Deep earthquakes under the North Island and their shaking (intensity?)

Published: Thu Jan 13 2022 1:00 PM

On 12 January 2022 over 38,800 people reported feeling an earthquake in central New Zealand; many of these reports were far from the quake itself. We explore the science of deeper earthquakes in the North Island, and how we describe shaking intensity.

Felt Reports received from the M5.8 Taranaki earthquake

Felt Reports received from the M5.8 Taranaki earthquake

Why is shaking different from deep quakes?

We often get many felt reports from people located some distance from a deep earthquake and very few around the actual epicentre. People often ask, ‘how does that happen’? This M5.8 on Wednesday 12th January 2022, is a good example to explore. The quake was 25 km east of Stratford. A large number of felt reports came from the east and south of the North island, with only a few in the central plateau and further north. This distribution of felt reports is due to the earthquake's depth (nearly 190 km below the surface), location, and ‘what’s under our feet’.

Under our feet:

The North Island sits on the Australian Plate. Typically, deep earthquakes occur in the Pacific Plate, which is subducting or diving under the North Island. The 'slab' of subducting rock in the upper portion of the Pacific Plate is rigid while the surrounding rock is much softer - a mixture of rigid and molten rock. Around the central plateau where we see some of our volcanoes, like Ruapehu, as you may expect there is more molten rock.

The rigid rock of the subducting Pacific Plate is better at transmitting earthquake waves than the softer, semi-molten rock. In fact, molten rock ‘dampens’ the energy from deeper earthquake and helps to explain why the shaking is felt less near the epicentre when earthquakes occur in that area.

When an earthquake happens in or near this slab of subducting plate, most of the quake’s energy travels up and along the slab to the surface - closer to the East and South of the North Island – resulting in the shaking from the earthquake being felt more widely across those areas.

Another great recent example of this phenomenon was the M5.9 earthquake 30 km south-west of Taumarunui, October 2021.

Shaking Intensity – why did we call it Light?

We describe the size of an earthquake using magnitude, which is the size of the earthquake as determined by the data recorded by our seismometers. This is independent of whether anyone feels the earthquake or how strongly they feel it. However, the way that the energy released in an earthquake is felt at the surface is affected by a number of things, including size and, as we just explained what is ‘under our feet’. This is where intensity comes in.

Intensity of shaking from an earthquake is a descriptive measure about the perceived shaking on the surface of the earth, i.e. how strongly people feel the shaking regardless of the magnitude of the earthquake. In New Zealand, where earthquakes occur from near the surface right down to depths of over 600 km, intensity is a very helpful indicator of the shaking that people and infrastructure may have experienced. It’s often used to infer possible effects of the earthquake on people and their environment.

The New Zealand Modified Mercalli Intensity scale grades the effects of earthquakes into twelve steps. The lower numbers of the intensity scale generally cover the way the earthquake is felt by people, and the higher numbers of the scale are based on observed structural damage.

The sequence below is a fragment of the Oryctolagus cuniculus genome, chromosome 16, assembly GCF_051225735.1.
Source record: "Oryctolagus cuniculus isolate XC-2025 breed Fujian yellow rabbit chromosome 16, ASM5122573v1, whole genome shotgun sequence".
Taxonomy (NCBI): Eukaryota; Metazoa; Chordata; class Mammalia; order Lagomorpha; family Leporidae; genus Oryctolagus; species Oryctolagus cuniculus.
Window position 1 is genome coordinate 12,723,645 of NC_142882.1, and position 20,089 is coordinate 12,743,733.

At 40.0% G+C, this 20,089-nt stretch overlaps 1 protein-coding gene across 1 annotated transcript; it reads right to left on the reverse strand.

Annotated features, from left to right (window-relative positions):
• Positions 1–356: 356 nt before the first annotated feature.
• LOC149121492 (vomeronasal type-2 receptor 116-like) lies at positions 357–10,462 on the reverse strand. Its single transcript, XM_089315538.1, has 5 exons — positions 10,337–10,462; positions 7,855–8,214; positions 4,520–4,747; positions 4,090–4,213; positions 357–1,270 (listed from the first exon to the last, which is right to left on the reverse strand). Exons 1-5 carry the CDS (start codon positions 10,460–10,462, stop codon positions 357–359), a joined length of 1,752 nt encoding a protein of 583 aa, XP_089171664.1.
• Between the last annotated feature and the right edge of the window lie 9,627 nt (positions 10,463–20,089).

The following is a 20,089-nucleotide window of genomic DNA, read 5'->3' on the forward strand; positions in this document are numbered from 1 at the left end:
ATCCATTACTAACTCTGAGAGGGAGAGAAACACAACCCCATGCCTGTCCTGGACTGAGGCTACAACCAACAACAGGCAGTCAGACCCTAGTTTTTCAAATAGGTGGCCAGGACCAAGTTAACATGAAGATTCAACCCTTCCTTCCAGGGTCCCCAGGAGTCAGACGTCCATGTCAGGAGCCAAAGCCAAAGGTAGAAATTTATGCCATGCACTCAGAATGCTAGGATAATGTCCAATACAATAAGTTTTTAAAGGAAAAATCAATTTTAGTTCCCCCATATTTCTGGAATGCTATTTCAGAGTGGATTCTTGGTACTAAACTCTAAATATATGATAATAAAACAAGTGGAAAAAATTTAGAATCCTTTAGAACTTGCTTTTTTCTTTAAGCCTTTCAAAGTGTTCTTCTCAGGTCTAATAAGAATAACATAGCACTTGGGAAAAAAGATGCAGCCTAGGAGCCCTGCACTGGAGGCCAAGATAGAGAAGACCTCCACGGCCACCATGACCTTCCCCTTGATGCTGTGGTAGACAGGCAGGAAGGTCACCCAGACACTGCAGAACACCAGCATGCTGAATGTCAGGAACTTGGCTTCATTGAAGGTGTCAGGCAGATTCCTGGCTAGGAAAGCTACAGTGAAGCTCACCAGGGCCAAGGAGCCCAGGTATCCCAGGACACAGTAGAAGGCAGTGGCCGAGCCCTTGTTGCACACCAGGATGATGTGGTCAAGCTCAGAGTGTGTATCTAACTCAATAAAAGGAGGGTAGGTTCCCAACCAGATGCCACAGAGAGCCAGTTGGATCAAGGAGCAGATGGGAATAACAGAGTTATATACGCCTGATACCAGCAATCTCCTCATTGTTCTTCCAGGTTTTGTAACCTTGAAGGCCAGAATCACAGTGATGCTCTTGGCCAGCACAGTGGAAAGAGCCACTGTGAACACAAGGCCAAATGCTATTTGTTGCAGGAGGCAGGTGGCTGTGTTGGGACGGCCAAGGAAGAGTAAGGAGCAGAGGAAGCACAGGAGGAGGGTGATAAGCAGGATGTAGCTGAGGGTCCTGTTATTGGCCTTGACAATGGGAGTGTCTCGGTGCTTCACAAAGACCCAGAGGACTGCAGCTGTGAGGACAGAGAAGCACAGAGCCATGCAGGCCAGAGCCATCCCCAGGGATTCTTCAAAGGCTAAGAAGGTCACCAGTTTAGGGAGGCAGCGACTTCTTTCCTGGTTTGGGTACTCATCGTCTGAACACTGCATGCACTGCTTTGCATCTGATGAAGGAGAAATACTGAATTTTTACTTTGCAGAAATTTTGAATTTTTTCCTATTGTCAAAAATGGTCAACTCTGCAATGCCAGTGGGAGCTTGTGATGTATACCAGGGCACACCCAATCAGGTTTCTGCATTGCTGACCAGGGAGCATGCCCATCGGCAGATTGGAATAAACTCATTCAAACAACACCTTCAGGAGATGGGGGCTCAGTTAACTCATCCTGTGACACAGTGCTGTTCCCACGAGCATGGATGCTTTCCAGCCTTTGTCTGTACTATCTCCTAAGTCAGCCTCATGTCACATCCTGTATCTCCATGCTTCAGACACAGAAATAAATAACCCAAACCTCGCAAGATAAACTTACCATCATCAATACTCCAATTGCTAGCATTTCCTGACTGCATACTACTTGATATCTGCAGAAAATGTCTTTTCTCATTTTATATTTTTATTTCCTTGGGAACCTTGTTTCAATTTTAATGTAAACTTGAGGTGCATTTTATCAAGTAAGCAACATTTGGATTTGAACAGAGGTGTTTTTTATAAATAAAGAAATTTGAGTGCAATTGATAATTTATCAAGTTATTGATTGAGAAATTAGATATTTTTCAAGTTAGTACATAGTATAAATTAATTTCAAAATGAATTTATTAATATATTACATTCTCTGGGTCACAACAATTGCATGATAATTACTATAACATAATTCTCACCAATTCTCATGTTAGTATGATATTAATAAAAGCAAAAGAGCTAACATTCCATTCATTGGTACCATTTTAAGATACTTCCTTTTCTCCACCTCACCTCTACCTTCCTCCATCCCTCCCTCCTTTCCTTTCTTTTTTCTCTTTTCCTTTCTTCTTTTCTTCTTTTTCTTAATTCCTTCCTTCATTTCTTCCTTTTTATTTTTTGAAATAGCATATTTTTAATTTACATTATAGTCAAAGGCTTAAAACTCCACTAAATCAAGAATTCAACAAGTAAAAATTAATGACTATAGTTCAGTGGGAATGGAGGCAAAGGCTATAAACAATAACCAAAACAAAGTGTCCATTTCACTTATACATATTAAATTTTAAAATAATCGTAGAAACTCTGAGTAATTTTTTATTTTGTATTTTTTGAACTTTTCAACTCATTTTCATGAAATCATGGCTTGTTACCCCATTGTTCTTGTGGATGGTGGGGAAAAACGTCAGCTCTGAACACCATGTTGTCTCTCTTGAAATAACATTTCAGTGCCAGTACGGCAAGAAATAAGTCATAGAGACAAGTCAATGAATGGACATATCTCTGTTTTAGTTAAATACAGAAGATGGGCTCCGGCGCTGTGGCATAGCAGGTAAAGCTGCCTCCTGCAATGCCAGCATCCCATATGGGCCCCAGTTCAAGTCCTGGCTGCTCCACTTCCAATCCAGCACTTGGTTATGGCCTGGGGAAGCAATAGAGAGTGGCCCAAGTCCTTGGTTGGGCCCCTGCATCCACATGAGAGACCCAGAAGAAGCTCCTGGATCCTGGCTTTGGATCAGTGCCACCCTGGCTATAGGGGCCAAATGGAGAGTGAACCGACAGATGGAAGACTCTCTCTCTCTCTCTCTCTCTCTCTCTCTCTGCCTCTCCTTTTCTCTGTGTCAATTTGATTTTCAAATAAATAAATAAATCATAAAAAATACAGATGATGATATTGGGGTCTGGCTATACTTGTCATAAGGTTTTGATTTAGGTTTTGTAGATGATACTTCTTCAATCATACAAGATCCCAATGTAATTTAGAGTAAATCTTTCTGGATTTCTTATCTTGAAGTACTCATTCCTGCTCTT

Simplified New Zealand MMI Scale

Simplified New Zealand MMI Scale

The predicted shaking intensity for an earthquake on the GeoNet website is estimated from the shaking recorded by seismic instruments, earthquake magnitude, depth, and proximity to population centres. It is estimated for a region close to the epicentre.

This means for a deeper earthquake such as this one where shaking is not felt as closely to the epicentre, this estimation may not reflect everyone’s experience.

Seismic instruments only measure the shaking at the specific spot they’re located. There are many factors that influence how strongly people will perceive shaking. Things like the type of earthquake and its location, local soil conditions, underlying geologic structures, type of building you’re in, etc. all change how much shaking is actually felt or recorded at a given location. So, shaking intensity felt by different people or estimated from a seismic instrument can vary significantly.

Want to tell us your thoughts on earthquake shaking information after an earthquake?

Our researchers are currently working on ways of delivering earthquake shaking information after a large earthquake. These shaking maps will cover the entire country instead of providing data only at the locations of the sensor or the felt reports. This means that you will be able to look for the shaking at any given point in the country. Interactive maps will also be made available where users can zoom in and out and turn on different type of information.

You can help them by completing a short survey, and you can read more about the project here.

Drop, Cover and Hold

Drop, Cover and Hold

And if you feel a Long or Strong earthquake, or receive an emergency mobile alert for a tsunami, Get Gone to higher ground, or as far inland as possible immediately. The National Emergency Management Agency (NEMA) have a great website with information on what to do before, during and after an earthquake. The Earthquake Commission (EQC) also have helpful information on how to get your home, apartment, or rental prepared for a natural disaster.

As always, the GeoNet project and our monitoring capability would not be possible without the support of our partners EQC, LINZ, MBIE, and NEMA.

Attributable to: Elizabeth Abbott, John Ristau GNS Geohazards Duty Seismologists

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